(1944-2006) US lawyer, antique dealer and author who began to publish work of genre interest with the first volume of the Nick Seafort series Midshipman's Hope (1994), which depicts the life and adventures of a young cadet on a spaceship whose rituals are extremely like that of a planet-bound – indeed, more specifically, an early nineteenth-century – navy: specifically the navy in which C S Forester's Horatio Hornblower serves, as Feintuch openly acknowledged (see Hornblower in Space). Fortunately and interestingly, Seafort resembles Hornblower in more than his occupation. He is a moody, over-sensitive, extremely intelligent officer who much prefers the use of intellect – particularly as applied to the adroit manipulation of bad law in galactic space – to the use of force. Nevertheless there is considerable action (including repeated skirmishes with hostile Aliens) in the series, which continued with Challenger's Hope (1995), this being assembled with the first volume as Seafort's Hope (omni 1995); later volumes included Prisoner's Hope (1995) and Fisherman's Hope (1996), both assembled as Seafort's Challenge (omni 1996); plus three volumes set a generation later in the continuing epic, Voices of Hope (1996), Patriarch's Hope (1999) and Children of Hope (2001). The later volumes show to advantage Feintuch's other main influence – it is an influence which can pervade a work without its author or readers being aware of it – who was Robert A Heinlein, in particular the domestic verisimilitude of life in a space navy. Later volumes are also more reflective than the early instalments, and Seafort's rise to almost dictatorial powers is accompanied by a maturation of his concerns.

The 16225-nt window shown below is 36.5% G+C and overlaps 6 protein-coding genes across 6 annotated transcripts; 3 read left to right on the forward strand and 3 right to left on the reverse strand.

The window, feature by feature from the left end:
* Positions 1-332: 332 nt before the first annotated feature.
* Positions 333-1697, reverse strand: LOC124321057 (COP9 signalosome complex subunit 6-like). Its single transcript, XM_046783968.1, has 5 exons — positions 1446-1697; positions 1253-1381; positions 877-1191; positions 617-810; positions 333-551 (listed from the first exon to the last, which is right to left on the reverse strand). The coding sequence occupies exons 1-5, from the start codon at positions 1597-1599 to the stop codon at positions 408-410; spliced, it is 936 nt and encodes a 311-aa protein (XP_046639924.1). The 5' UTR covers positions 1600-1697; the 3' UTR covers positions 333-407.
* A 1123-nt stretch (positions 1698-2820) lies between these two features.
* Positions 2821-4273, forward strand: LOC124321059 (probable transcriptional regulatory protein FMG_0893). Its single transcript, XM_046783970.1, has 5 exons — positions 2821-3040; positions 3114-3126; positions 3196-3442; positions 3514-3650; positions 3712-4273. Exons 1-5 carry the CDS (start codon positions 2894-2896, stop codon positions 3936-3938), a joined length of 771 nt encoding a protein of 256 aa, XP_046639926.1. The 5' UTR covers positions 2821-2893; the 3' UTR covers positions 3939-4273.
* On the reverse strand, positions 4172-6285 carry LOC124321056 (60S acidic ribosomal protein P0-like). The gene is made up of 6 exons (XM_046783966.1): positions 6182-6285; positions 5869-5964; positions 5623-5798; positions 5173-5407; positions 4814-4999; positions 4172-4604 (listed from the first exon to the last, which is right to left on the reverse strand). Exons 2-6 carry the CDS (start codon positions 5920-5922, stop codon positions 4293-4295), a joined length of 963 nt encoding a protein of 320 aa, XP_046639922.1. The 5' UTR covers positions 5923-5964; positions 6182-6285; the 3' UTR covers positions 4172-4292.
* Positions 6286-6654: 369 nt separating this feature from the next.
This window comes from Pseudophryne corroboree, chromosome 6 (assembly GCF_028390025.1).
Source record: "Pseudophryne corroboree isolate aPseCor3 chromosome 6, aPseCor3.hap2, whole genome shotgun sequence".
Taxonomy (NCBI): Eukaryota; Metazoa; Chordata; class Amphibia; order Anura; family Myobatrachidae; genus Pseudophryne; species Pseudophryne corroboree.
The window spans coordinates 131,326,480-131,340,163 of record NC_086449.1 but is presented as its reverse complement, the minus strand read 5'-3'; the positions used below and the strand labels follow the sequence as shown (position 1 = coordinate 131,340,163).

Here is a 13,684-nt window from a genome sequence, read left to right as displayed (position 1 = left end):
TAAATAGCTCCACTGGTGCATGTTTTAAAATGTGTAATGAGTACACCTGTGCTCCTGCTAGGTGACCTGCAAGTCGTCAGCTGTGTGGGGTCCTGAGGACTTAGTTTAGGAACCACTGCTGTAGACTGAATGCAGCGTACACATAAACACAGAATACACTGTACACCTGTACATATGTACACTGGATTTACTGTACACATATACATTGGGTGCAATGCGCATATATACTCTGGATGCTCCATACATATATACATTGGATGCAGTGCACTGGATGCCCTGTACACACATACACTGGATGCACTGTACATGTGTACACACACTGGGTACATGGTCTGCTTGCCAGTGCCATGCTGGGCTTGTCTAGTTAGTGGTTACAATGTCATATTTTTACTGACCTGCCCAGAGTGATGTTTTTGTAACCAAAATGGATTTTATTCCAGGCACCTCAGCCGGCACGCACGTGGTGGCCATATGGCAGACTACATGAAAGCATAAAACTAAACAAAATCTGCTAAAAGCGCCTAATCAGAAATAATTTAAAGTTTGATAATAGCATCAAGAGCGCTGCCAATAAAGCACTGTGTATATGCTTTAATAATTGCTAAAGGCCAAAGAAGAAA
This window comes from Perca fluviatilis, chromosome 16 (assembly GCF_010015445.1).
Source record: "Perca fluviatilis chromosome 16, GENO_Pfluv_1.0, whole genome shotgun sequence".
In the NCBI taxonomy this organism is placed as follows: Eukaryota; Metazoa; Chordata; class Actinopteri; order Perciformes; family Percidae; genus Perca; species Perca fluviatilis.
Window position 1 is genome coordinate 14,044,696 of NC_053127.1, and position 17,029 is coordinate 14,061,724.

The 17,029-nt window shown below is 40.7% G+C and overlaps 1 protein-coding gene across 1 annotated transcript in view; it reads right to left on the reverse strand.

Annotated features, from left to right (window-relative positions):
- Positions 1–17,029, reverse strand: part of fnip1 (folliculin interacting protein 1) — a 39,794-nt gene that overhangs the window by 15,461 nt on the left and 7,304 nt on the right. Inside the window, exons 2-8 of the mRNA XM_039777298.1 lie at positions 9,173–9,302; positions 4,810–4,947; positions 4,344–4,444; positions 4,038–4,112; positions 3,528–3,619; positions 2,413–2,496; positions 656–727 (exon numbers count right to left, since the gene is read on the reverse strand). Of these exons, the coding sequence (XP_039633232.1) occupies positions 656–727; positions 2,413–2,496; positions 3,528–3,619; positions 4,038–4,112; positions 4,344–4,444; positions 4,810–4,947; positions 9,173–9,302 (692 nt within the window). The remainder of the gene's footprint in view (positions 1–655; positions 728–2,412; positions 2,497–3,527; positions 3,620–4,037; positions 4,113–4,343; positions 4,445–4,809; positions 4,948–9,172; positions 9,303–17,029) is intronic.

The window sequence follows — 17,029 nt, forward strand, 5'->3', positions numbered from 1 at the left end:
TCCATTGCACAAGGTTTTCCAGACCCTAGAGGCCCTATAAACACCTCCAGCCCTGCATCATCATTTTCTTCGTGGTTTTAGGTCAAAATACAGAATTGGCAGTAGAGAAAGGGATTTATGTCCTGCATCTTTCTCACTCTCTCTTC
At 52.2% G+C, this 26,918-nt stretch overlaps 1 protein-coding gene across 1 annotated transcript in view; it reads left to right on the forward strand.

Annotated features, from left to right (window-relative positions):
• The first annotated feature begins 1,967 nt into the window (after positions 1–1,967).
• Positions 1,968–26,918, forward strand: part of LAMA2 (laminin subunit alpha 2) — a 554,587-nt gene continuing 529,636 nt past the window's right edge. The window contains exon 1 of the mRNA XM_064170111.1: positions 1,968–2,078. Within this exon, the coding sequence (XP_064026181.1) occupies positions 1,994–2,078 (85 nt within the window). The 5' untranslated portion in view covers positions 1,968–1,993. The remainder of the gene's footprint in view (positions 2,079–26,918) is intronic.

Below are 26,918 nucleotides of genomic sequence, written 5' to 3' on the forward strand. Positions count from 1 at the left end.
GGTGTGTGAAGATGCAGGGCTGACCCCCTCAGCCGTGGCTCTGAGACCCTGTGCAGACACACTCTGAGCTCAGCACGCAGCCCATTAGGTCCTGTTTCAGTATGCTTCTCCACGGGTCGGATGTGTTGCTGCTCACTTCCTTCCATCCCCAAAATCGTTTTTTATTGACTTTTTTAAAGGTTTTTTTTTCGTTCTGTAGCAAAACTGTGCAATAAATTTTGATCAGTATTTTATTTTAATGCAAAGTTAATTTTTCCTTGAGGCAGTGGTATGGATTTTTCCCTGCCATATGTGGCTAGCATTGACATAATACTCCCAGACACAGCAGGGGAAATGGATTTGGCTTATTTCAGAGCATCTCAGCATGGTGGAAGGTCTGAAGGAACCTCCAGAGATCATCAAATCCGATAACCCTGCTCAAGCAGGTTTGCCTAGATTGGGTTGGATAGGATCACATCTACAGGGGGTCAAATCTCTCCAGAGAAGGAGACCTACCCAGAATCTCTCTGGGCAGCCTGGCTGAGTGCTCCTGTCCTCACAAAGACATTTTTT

A second series, the King Rodrigo books, comprising The Still (1997) and The King (2002), is fantasy. [JC]
born Yonkers, New York: 21 July 1944
died Mason, Michigan: 16 March 2006
- The Still (New York: Warner Aspect, 1997) [King Rodrigo: pb/Keith Birdsong]
- The King (New York: Ace Books, 1997) [King Rodrigo: hb/Christian McGrath]
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